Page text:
A Beginner Astrophotography Kit

Let’s talk about the bare minimum of what you will need to photograph the Milky Way.

Astrophotography doesn’t require all that much equipment and it’s likely that you already have most of the items in this list. I usually only pack these select few items in my camera bag when I go out to photograph the Milky Way and rarely bring anything extra. The simpler the kit, the less you will need to worry about. So here are the essentials with some of my recommendations to those just starting out:

1. Digital SLR or Interchangeable Lens Camera Body

beginner-astrophotography-kit-camera

Most people reading this article will probably already have a digital SLR or some other interchangeable lens camera. Luckily a camera is the most expensive thing you need for astrophotography aside from a lens. The very best bang for the buck will be a digital SLR with a 4/3, APS-C or full frame sensor size.

The choice of brand really doesn’t matter all that much. If you’re just starting out, I almost always suggest the two biggest brands: Canon or Nikon. Both of these companies make excellent cameras and each has huge swaths of devoted users and expansive online communities to help you along. That said, any of the other major brands are excellent. Sony, Pentax, Fujifilm, Olympus, Panasonic, or Samsung: they all make great cameras and pretty much any of them will work great.

When picking a camera, I particularly prefer cameras with tilting displays so that it’s easier to see the screen when using it low to the ground.

I’m currently using a Sony a7S.

Best of the Best: Sony a7S, Canon 6D, Nikon D610
Affordable Excellence: Fujifilm X-T1, Canon 70D, Canon 7D, Nikon D7100
Beginner on a Budget: Canon T5i, Nikon D5300, Sony a6000

2. Wide Angle Lens

Rokinon 8mm f/2.8 UMC Fisheye II

The Milky Way is really really big.  Like huge. The easiest way to capture it is to use a wide angle lens that will allow you to frame a large portion of the sky. On APS-C cameras, stick with a lens with a focal length of 24mm or shorter. On full frame cameras: 35mm or shorter, and on 4/3 sensors: 17mm or shorter.  The shorter the focal length, the wider the field of view.

That 18-55mm kit lens that probably came with your camera? That lens is just fine to start with. When zoomed out to 18mm, it has a pretty wide field of view and should be able to capture a significant portion of the Milky Way.

For even better results, you’ll probably want a “fast” lens with a low f/number rating. I usually recommend lenses with an f/number rating of f/2.8 or lower. The lower the number, the larger the aperture of the lens and the more light that it can collect for exposing the dim stars in the night sky. Check out my guide on how to pick a lens for milky way photography to learn more about fast lenses. My favorite lens for full frame cameras is still the Rokinon 24mm f/1.4.

Best of the Best: Sigma 18-35mm/1.8, Sigma 35mm/1.4, Rokinon 24mm/1.4, Nikon 14-24mm/2.8
Affordable Excellence: Tokina 11-18mm/2.8, Rokinon 12mm/2.0, Rokinon 10mm/2.8Rokinon 16mm/2.0, Rokinon 35mm f/1.4
Beginner on a Budget: Rokinon 14mm f/2.8, Rokinon 8mm f/3.5 Fisheye, Rokinon 8mm f/2.8 Fisheye II

3. Tripod

beginner-astrophotography-kit-tripod

Anyone thoroughly interested in photography should invest in a decent tripod. For astrophotography it’s essential. You only need one, and it’s likely that a good tripod will outlast all of your other camera gear.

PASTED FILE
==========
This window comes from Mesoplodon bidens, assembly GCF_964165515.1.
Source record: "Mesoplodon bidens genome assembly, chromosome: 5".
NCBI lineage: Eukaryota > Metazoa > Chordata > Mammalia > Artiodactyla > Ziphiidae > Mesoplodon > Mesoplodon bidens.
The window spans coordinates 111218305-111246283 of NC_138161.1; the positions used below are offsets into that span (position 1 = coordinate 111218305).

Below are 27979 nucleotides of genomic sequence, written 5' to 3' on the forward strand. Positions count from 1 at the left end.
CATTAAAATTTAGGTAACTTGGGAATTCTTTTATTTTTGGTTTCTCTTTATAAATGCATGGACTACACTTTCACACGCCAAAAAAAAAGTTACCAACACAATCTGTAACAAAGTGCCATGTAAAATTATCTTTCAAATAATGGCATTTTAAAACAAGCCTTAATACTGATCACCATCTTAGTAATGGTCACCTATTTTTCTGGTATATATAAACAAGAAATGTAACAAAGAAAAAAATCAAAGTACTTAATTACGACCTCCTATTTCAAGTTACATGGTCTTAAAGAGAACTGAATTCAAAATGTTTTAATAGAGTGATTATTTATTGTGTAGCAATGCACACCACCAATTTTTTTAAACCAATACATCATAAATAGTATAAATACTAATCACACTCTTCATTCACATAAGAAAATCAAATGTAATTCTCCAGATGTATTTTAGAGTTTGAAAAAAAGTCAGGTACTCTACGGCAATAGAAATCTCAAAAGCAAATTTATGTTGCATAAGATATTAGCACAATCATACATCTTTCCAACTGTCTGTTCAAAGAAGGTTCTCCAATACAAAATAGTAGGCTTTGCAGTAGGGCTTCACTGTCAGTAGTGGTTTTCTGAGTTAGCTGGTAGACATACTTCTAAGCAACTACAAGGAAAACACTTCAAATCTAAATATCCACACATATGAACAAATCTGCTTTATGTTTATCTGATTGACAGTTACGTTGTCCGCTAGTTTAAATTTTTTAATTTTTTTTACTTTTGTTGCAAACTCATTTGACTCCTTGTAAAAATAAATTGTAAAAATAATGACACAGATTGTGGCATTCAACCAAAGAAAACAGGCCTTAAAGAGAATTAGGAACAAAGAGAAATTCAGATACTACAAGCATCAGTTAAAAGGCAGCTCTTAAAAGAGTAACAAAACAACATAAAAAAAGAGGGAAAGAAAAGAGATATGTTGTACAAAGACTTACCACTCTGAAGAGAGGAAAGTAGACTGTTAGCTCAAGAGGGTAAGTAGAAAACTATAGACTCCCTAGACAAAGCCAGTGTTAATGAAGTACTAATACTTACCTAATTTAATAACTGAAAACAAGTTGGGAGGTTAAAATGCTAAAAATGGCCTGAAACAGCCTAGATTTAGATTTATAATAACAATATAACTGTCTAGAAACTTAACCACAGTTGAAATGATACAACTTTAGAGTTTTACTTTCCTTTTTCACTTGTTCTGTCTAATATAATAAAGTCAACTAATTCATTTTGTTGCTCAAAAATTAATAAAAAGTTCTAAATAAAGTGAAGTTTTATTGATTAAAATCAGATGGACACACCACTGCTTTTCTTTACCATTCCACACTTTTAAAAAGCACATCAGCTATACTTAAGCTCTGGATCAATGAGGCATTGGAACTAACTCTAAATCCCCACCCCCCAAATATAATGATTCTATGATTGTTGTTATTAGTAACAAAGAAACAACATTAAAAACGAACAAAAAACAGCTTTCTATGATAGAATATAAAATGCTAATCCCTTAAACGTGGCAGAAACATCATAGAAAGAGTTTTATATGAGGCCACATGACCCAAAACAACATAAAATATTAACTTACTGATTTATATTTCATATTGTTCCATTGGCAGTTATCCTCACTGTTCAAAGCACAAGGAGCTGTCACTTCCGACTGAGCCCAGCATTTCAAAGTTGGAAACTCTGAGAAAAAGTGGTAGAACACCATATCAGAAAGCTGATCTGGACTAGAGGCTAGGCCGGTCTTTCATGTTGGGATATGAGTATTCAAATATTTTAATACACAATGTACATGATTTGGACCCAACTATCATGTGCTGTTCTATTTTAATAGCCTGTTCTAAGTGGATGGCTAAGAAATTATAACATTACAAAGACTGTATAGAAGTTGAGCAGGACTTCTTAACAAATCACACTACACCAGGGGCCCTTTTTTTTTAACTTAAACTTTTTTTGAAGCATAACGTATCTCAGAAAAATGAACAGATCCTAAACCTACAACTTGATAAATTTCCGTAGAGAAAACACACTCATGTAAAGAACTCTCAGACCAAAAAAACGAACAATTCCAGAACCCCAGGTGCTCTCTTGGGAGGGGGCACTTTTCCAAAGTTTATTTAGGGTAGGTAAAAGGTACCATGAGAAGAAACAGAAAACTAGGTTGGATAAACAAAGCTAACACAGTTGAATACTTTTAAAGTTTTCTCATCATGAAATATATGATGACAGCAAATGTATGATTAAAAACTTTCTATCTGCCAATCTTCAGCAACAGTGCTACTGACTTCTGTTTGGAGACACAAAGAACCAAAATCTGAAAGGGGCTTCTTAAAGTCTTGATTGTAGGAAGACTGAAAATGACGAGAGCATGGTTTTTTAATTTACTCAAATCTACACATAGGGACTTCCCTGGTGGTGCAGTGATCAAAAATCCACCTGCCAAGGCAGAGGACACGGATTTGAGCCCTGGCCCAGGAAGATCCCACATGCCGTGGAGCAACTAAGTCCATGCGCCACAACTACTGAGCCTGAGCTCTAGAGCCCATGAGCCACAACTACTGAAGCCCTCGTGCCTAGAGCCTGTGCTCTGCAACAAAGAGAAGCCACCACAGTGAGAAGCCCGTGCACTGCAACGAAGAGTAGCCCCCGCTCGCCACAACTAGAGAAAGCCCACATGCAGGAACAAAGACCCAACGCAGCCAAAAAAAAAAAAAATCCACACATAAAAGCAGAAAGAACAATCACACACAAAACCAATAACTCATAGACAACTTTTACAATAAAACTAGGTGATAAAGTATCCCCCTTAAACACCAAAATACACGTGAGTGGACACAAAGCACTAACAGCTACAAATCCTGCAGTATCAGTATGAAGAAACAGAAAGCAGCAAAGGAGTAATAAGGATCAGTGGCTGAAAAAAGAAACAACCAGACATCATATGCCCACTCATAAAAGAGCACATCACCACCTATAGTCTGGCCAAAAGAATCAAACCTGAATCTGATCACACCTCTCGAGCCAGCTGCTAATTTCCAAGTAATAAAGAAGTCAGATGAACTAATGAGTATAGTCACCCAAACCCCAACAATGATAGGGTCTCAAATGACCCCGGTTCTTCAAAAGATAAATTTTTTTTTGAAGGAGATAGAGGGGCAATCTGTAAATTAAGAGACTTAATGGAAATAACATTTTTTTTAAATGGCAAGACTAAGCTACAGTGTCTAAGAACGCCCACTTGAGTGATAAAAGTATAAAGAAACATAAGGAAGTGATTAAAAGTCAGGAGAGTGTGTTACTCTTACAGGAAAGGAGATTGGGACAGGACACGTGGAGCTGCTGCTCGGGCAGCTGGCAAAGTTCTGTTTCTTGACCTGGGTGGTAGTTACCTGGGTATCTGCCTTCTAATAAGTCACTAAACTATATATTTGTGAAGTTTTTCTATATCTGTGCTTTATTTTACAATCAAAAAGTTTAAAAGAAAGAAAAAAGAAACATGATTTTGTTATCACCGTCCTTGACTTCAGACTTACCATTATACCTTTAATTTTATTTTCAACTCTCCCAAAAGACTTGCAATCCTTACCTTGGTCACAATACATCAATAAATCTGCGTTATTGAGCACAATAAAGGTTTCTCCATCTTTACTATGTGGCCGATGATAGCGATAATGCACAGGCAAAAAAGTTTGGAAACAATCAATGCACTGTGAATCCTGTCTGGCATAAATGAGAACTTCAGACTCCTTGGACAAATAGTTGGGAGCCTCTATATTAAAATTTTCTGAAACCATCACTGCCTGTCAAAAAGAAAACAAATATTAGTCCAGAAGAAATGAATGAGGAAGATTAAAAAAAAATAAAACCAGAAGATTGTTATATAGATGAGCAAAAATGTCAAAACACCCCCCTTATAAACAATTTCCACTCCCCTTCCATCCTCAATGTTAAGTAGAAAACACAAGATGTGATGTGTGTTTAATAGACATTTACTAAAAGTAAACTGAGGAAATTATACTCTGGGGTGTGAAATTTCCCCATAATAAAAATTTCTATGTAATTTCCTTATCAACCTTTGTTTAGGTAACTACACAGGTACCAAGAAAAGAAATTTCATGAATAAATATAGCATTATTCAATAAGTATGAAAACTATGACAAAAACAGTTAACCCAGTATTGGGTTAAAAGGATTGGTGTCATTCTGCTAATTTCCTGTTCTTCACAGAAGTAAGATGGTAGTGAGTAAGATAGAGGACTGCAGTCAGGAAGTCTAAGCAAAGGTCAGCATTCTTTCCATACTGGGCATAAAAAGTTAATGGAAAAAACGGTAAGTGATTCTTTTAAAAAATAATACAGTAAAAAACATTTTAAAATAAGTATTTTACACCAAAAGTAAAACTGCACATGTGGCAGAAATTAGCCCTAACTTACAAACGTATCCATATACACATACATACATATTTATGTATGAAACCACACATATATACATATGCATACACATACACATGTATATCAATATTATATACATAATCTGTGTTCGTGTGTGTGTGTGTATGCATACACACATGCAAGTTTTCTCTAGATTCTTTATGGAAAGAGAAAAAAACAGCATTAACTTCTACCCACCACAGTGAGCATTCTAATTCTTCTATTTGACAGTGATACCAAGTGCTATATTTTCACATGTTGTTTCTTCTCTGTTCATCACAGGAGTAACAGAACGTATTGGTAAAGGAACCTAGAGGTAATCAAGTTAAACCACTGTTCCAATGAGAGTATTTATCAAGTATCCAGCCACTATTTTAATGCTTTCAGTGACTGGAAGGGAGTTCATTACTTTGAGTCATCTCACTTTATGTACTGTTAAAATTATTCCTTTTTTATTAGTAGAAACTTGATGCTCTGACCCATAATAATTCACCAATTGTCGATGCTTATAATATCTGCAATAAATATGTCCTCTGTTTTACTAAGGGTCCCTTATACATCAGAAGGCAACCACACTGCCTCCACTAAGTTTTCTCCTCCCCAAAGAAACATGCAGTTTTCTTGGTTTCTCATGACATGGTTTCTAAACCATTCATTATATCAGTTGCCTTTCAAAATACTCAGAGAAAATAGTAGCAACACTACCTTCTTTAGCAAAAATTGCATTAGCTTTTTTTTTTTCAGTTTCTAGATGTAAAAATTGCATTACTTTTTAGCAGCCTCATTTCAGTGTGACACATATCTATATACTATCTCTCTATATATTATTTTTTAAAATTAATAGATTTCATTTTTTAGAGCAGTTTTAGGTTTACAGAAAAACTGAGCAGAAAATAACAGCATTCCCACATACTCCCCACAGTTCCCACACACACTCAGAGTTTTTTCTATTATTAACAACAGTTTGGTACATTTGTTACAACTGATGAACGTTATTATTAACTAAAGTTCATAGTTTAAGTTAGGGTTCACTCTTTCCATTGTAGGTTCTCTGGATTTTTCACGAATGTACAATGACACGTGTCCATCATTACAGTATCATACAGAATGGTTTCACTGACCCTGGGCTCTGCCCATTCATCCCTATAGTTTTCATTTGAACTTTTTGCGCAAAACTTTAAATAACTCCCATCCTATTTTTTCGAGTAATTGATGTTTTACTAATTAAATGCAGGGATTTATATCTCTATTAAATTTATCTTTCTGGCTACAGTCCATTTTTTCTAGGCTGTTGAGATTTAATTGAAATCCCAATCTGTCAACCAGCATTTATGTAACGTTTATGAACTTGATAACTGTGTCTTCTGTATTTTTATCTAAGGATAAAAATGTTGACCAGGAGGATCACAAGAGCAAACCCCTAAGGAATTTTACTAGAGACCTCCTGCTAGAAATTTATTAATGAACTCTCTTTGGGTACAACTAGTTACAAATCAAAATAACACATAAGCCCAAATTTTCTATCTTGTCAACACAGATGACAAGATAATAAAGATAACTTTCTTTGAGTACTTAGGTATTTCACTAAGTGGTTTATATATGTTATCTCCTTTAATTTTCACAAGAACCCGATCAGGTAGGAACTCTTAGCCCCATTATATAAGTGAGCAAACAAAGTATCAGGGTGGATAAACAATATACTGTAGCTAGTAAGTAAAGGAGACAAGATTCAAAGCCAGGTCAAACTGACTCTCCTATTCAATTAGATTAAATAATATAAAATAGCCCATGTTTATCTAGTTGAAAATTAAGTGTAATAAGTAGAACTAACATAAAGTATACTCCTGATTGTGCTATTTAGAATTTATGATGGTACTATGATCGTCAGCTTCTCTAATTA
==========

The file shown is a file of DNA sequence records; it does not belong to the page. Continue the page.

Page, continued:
There are probably a million tripods to choose from, but there are a few things you should look for when choosing one for astrophotography:

First, I recommend tripods paired with a ballhead. Avoid tripods with panheads at all cost, they’re a pain to frame your shot and have a more limited range of motion than a ballhead.

Secondly, the tripod should be stiff and stable. Make sure that you’re not too close to exceeding the recommended load capacity of the tripod and consider one made of carbon fiber rather than aluminum. Carbon fiber is stiffer and lighter than aluminum so it’s a great material for tripods. Carbon tripods have also come down in price drastically and are now rather affordable.

Finally, make sure it’s not too heavy. This is the last but arguably the most important consideration in a tripod. If you’re buying your first tripod, I recommend keeping it lighter than 5 pounds. Seriously. Anything heavier will likely be too big and heavy to carry. You should have no hesitation to bring your tripod with you everywhere you go. The lighter the better. I currently use the tiny Sirui T-025X which weighs less than 2 pounds.

Best of the Best: Anything from Really Right Stuff
Beginner on a Budget: Dolica Proline, Dolica Carbon
Compact Ultralight: Sirui T-025XManfrotto BeFree Carbon

4. Headlamp

beginner-astrophotography-kit-headlamp

You’ll need your hands free to handle your camera in dark conditions, so definitely pick up a headlamp. You’ll use it to help with focusing, you’ll use it to help find buttons on the camera, and you’ll need it to avoid tripping over bushes and rocks and critters at night.

Make sure your headlamp has a red “night vision” mode. Once you are initially set up, the red mode will help you retain your night vision for seeing in the dark better and won’t interfere with other stargazers in your group.

I wholeheartedly recommend Petzl Headlamps. I have had headlamps from both Black Diamond and Energizer fail on me at night but I have never had a Petzl fail, knock on wood. They’re weatherproof, bright, efficient, and comfortable. It’s possible to switch directly into red mode on most of their headlamps so you don’t blind yourself when turning it back on and they all have amazing battery life. When they’re batteries run low, they warn you with an indicator light and they automatically switch into a power saving mode to keep the light going for additional reserve hours. I personally use an older version, the Tikka XP2 for all of my astrophotography shoots.

Best of the Best: Petzl Tikka RXP
Affordable Luminosity: Petzl Tikka XP
Beginner on a Budget: Petzl Tikka +

Optional Items

The items above are all you need to start making astrophotos, but there are a couple extra things that can help you out:

Intervalometer

An intervalometer is a remote timer that plugs into your camera. It lets you do two things: make exposures longer than 30 seconds and shoot timelapse sequences. They’re cheap at around $20 and can come in handy with astrophotography.

Cheap and Reliable: Neewer Intervalometer

Star Chart App

As you’re getting started with astrophotography, I recommend using a smartphone app like Stellarium or Sky Guide to help you find the Milky Way. If you’re in a dark enough area, it should be easy to find with your eyes, but an app will make it a much simpler a task.

iOS: Sky Guide, PhotoPills, Stellarium
Android: Stellarium

A Final Check

Make sure your camera battery is charged, your headlamp has some fresh batteries, and you have a couple memory cards handy.